The Japanese leaders fiercely debated among themselves about continuing the fight for favorable conditions of cease fire or accepting the American demands. On the evening of August 8, the Soviet Union broke their neutrality treaty with Japan and declared war. Shortly after midnight August 9, the Soviets moved into Manchuria.

Later that day, the Americans dropped the 2nd atomic bomb on Nagasaki. Japanese Emporor Hirohito had enough and ordered the Japanese to accept unconditional surrender. He gave a radio address announcing the surrender on August 15.  On August 28, 1945, the Americans began the occupation and rebuilding of Japan.

Robert Cole and Billy Forrest were both draftees from Georgia. They were both sent to Japan as part of the American occupation at the end of the war. They were both assigned to the Signal Corp.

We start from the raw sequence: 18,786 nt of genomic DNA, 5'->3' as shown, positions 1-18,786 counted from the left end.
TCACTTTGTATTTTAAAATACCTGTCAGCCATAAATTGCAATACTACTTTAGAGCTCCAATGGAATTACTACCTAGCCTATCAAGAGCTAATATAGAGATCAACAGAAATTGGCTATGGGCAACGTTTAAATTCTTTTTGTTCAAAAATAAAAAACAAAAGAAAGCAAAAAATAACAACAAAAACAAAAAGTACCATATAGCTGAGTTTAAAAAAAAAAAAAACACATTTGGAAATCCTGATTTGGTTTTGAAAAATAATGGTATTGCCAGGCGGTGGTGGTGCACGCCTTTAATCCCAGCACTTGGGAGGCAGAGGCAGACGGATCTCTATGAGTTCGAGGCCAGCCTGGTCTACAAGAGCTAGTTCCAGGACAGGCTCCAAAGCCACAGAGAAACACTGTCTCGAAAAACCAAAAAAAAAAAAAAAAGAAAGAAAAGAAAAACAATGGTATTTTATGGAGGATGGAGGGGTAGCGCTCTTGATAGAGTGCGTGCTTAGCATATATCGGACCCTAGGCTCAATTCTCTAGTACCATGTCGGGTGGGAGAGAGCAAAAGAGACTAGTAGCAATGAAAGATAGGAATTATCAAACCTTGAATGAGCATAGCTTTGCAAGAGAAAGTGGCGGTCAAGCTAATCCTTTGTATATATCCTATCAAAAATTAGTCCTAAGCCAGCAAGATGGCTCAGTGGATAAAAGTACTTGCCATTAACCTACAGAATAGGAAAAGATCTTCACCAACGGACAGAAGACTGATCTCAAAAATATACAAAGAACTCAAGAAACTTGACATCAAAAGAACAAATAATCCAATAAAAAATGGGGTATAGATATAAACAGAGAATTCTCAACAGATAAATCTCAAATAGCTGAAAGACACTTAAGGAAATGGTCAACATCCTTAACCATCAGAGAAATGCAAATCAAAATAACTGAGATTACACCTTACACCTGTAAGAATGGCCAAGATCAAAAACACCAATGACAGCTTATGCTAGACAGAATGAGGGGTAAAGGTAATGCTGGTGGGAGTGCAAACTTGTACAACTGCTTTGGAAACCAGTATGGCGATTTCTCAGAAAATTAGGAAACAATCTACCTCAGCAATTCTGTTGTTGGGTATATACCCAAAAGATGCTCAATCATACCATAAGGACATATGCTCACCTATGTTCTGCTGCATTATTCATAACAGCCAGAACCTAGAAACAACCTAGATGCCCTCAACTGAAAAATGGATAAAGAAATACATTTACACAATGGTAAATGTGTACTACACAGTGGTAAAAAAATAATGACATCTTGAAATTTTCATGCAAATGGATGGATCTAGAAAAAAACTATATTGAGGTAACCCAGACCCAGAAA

73 years later, they met each other for the first time. They compared notes and found out that both had been deployed to Japan immediately following the Japanese surrender.  Both were in the Signal Corp. Both recall going through a terrible storm on the way to Japan. They concluded that they might have been on the same ship.

They served in different locations in Japan. Instead of fighting the Japanese, they made friends with them and helped rebuild the nation. They were in Japan for about a year before being sent home and receiving their honorable discharges.